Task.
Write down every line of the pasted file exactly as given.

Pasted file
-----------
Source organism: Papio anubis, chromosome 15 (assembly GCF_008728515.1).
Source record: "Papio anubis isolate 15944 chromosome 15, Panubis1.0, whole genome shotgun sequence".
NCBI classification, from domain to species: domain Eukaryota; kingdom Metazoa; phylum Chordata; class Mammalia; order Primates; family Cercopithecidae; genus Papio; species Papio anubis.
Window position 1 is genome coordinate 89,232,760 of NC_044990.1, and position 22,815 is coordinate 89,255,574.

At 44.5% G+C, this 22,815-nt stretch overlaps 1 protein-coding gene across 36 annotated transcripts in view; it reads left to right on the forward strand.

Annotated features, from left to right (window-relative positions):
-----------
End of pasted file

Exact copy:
Source organism: Papio anubis, chromosome 15 (assembly GCF_008728515.1).
Source record: "Papio anubis isolate 15944 chromosome 15, Panubis1.0, whole genome shotgun sequence".
NCBI classification, from domain to species: domain Eukaryota; kingdom Metazoa; phylum Chordata; class Mammalia; order Primates; family Cercopithecidae; genus Papio; species Papio anubis.
Window position 1 is genome coordinate 89,232,760 of NC_044990.1, and position 22,815 is coordinate 89,255,574.

At 44.5% G+C, this 22,815-nt stretch overlaps 1 protein-coding gene across 36 annotated transcripts in view; it reads left to right on the forward strand.

Annotated features, from left to right (window-relative positions):